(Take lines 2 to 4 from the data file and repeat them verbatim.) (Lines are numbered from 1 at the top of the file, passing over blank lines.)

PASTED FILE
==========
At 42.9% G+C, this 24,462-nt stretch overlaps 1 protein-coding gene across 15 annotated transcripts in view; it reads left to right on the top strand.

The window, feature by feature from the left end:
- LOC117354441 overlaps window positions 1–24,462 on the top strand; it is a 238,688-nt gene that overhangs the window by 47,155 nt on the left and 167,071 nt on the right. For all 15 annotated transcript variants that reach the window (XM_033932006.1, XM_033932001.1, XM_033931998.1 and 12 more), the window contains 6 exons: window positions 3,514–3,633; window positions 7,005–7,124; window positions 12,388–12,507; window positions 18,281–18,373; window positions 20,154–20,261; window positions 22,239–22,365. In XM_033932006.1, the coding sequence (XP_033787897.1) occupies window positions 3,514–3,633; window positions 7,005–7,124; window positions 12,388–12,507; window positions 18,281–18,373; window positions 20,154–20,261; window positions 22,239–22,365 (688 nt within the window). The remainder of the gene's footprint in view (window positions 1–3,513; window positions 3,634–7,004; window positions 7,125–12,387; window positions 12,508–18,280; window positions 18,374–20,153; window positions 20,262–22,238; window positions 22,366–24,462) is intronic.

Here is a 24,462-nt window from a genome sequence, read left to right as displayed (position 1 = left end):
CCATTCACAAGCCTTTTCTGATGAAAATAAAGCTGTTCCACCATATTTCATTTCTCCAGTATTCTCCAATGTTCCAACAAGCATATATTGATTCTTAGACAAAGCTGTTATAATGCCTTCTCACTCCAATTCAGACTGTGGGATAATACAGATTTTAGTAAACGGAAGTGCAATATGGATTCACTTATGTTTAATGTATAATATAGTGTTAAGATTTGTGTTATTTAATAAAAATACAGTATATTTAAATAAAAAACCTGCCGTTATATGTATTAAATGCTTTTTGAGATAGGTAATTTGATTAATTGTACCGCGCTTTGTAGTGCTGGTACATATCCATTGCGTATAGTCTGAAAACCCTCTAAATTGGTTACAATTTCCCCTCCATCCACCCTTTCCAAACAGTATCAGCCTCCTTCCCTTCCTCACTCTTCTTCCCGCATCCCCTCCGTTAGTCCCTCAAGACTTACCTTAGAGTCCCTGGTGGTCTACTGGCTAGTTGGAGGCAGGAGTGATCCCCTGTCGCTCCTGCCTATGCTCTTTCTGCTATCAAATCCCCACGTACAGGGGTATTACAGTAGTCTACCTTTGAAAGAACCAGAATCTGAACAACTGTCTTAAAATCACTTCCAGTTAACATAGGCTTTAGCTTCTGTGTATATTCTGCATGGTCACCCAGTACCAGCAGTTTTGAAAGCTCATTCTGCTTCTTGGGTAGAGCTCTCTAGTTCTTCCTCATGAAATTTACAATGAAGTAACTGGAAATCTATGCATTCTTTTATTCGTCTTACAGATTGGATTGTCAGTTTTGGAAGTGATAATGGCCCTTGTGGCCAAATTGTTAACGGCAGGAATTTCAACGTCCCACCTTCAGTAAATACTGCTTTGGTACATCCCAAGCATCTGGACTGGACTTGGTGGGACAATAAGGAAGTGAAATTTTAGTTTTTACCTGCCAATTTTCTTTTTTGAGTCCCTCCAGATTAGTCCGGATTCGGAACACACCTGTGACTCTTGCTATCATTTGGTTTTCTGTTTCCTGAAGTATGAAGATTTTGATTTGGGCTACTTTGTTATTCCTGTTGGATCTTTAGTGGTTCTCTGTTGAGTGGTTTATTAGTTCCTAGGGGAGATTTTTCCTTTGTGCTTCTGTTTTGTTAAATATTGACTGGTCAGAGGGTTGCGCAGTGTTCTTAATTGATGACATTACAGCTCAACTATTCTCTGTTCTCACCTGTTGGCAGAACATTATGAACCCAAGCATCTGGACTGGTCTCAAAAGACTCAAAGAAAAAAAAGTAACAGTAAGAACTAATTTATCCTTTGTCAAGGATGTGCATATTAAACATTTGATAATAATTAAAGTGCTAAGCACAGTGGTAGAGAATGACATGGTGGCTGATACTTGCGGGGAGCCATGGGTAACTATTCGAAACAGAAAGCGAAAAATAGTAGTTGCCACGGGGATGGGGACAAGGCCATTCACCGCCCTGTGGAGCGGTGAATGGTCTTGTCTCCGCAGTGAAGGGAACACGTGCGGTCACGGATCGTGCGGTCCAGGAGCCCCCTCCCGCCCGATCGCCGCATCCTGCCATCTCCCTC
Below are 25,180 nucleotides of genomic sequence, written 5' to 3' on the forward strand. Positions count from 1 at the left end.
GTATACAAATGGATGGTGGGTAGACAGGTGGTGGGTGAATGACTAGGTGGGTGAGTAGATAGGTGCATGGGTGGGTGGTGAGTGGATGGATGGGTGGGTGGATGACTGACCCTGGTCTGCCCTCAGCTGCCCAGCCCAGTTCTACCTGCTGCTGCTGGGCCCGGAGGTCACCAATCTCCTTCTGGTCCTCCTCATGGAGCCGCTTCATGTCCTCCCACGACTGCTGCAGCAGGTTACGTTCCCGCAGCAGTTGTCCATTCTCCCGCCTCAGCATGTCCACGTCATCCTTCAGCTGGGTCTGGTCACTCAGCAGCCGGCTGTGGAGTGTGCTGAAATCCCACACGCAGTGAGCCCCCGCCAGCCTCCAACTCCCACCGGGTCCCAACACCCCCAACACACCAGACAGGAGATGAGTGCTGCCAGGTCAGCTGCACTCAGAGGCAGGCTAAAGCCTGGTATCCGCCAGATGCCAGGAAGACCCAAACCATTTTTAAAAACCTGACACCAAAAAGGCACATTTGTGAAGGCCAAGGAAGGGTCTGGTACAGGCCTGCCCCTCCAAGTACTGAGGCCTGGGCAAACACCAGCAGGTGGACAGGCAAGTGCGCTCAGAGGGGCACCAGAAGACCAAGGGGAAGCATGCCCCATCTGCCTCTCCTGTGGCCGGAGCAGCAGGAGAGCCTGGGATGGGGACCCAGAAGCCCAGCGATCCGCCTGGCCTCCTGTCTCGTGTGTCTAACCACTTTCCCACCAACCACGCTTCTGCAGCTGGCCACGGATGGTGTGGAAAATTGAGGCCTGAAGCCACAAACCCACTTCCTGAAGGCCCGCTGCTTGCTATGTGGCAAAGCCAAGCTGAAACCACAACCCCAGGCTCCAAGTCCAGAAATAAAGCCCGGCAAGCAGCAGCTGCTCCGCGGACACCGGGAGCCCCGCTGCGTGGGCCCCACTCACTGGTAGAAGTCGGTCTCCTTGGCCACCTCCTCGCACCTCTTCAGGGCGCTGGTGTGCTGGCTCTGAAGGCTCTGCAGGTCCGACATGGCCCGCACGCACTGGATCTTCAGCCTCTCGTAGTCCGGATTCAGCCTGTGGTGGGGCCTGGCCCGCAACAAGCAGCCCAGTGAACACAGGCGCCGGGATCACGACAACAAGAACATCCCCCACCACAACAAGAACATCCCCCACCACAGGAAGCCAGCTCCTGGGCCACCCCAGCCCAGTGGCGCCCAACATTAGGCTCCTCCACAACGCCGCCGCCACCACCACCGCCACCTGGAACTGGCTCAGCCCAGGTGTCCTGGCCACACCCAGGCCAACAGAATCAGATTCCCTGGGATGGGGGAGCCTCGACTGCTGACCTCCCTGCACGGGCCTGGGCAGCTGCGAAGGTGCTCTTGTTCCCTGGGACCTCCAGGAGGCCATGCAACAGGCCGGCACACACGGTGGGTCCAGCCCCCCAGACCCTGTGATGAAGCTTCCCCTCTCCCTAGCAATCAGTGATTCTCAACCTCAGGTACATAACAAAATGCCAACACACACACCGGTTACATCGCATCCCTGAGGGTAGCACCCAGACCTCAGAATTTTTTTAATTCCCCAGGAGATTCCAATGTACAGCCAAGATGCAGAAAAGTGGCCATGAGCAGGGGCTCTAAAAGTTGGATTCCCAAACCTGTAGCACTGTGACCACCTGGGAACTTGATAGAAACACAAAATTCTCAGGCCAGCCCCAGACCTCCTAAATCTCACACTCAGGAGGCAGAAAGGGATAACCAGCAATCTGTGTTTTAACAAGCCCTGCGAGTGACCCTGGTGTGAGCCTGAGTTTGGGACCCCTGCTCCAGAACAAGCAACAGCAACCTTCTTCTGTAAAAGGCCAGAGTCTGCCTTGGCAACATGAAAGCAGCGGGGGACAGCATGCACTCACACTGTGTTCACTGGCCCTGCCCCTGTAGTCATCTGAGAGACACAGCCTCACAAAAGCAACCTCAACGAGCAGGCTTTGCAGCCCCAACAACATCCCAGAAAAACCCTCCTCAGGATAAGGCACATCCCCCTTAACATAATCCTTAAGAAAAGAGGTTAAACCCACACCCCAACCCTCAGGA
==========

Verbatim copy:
The window, feature by feature from the left end:
- LOC117354441 overlaps window positions 1–24,462 on the top strand; it is a 238,688-nt gene that overhangs the window by 47,155 nt on the left and 167,071 nt on the right. For all 15 annotated transcript variants that reach the window (XM_033932006.1, XM_033932001.1, XM_033931998.1 and 12 more), the window contains 6 exons: window positions 3,514–3,633; window positions 7,005–7,124; window positions 12,388–12,507; window positions 18,281–18,373; window positions 20,154–20,261; window positions 22,239–22,365. In XM_033932006.1, the coding sequence (XP_033787897.1) occupies window positions 3,514–3,633; window positions 7,005–7,124; window positions 12,388–12,507; window positions 18,281–18,373; window positions 20,154–20,261; window positions 22,239–22,365 (688 nt within the window). The remainder of the gene's footprint in view (window positions 1–3,513; window positions 3,634–7,004; window positions 7,125–12,387; window positions 12,508–18,280; window positions 18,374–20,153; window positions 20,262–22,238; window positions 22,366–24,462) is intronic.

Here is a 24,462-nt window from a genome sequence, read left to right as displayed (position 1 = left end):